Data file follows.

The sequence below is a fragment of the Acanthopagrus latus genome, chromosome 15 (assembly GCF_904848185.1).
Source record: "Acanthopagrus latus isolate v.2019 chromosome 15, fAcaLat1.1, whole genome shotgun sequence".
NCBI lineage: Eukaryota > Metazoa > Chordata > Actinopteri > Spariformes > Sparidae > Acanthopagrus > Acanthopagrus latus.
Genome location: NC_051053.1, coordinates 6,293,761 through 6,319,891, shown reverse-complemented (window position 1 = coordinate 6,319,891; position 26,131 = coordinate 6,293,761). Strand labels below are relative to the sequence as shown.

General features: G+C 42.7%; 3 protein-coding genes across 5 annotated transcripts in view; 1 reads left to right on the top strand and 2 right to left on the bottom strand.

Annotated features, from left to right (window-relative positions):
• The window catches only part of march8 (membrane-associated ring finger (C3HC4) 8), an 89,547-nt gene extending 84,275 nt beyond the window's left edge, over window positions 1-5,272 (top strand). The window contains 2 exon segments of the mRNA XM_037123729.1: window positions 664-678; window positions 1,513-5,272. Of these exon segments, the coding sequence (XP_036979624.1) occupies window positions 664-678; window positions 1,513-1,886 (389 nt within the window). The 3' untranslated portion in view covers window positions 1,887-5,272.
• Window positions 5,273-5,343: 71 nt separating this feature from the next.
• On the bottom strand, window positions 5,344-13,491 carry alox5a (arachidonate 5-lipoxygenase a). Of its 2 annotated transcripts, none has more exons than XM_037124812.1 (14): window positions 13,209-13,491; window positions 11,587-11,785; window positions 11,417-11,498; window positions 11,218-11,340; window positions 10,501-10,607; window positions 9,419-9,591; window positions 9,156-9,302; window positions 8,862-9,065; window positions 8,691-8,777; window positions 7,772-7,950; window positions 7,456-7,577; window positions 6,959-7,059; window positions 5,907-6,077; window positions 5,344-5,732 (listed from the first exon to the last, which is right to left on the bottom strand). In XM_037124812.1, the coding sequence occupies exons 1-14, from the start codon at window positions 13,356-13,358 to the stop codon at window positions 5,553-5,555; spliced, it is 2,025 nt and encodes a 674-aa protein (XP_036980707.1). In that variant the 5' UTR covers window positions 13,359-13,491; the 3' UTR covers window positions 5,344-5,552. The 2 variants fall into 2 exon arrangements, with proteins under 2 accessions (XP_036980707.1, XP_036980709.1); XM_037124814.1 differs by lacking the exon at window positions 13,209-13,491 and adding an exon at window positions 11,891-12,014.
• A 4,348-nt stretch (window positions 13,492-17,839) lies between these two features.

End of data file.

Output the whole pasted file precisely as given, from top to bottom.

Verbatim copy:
The sequence below is a fragment of the Acanthopagrus latus genome, chromosome 15 (assembly GCF_904848185.1).
Source record: "Acanthopagrus latus isolate v.2019 chromosome 15, fAcaLat1.1, whole genome shotgun sequence".
NCBI lineage: Eukaryota > Metazoa > Chordata > Actinopteri > Spariformes > Sparidae > Acanthopagrus > Acanthopagrus latus.
Genome location: NC_051053.1, coordinates 6,293,761 through 6,319,891, shown reverse-complemented (window position 1 = coordinate 6,319,891; position 26,131 = coordinate 6,293,761). Strand labels below are relative to the sequence as shown.

General features: G+C 42.7%; 3 protein-coding genes across 5 annotated transcripts in view; 1 reads left to right on the top strand and 2 right to left on the bottom strand.

Annotated features, from left to right (window-relative positions):
• The window catches only part of march8 (membrane-associated ring finger (C3HC4) 8), an 89,547-nt gene extending 84,275 nt beyond the window's left edge, over window positions 1-5,272 (top strand). The window contains 2 exon segments of the mRNA XM_037123729.1: window positions 664-678; window positions 1,513-5,272. Of these exon segments, the coding sequence (XP_036979624.1) occupies window positions 664-678; window positions 1,513-1,886 (389 nt within the window). The 3' untranslated portion in view covers window positions 1,887-5,272.
• Window positions 5,273-5,343: 71 nt separating this feature from the next.
• On the bottom strand, window positions 5,344-13,491 carry alox5a (arachidonate 5-lipoxygenase a). Of its 2 annotated transcripts, none has more exons than XM_037124812.1 (14): window positions 13,209-13,491; window positions 11,587-11,785; window positions 11,417-11,498; window positions 11,218-11,340; window positions 10,501-10,607; window positions 9,419-9,591; window positions 9,156-9,302; window positions 8,862-9,065; window positions 8,691-8,777; window positions 7,772-7,950; window positions 7,456-7,577; window positions 6,959-7,059; window positions 5,907-6,077; window positions 5,344-5,732 (listed from the first exon to the last, which is right to left on the bottom strand). In XM_037124812.1, the coding sequence occupies exons 1-14, from the start codon at window positions 13,356-13,358 to the stop codon at window positions 5,553-5,555; spliced, it is 2,025 nt and encodes a 674-aa protein (XP_036980707.1). In that variant the 5' UTR covers window positions 13,359-13,491; the 3' UTR covers window positions 5,344-5,552. The 2 variants fall into 2 exon arrangements, with proteins under 2 accessions (XP_036980707.1, XP_036980709.1); XM_037124814.1 differs by lacking the exon at window positions 13,209-13,491 and adding an exon at window positions 11,891-12,014.
• A 4,348-nt stretch (window positions 13,492-17,839) lies between these two features.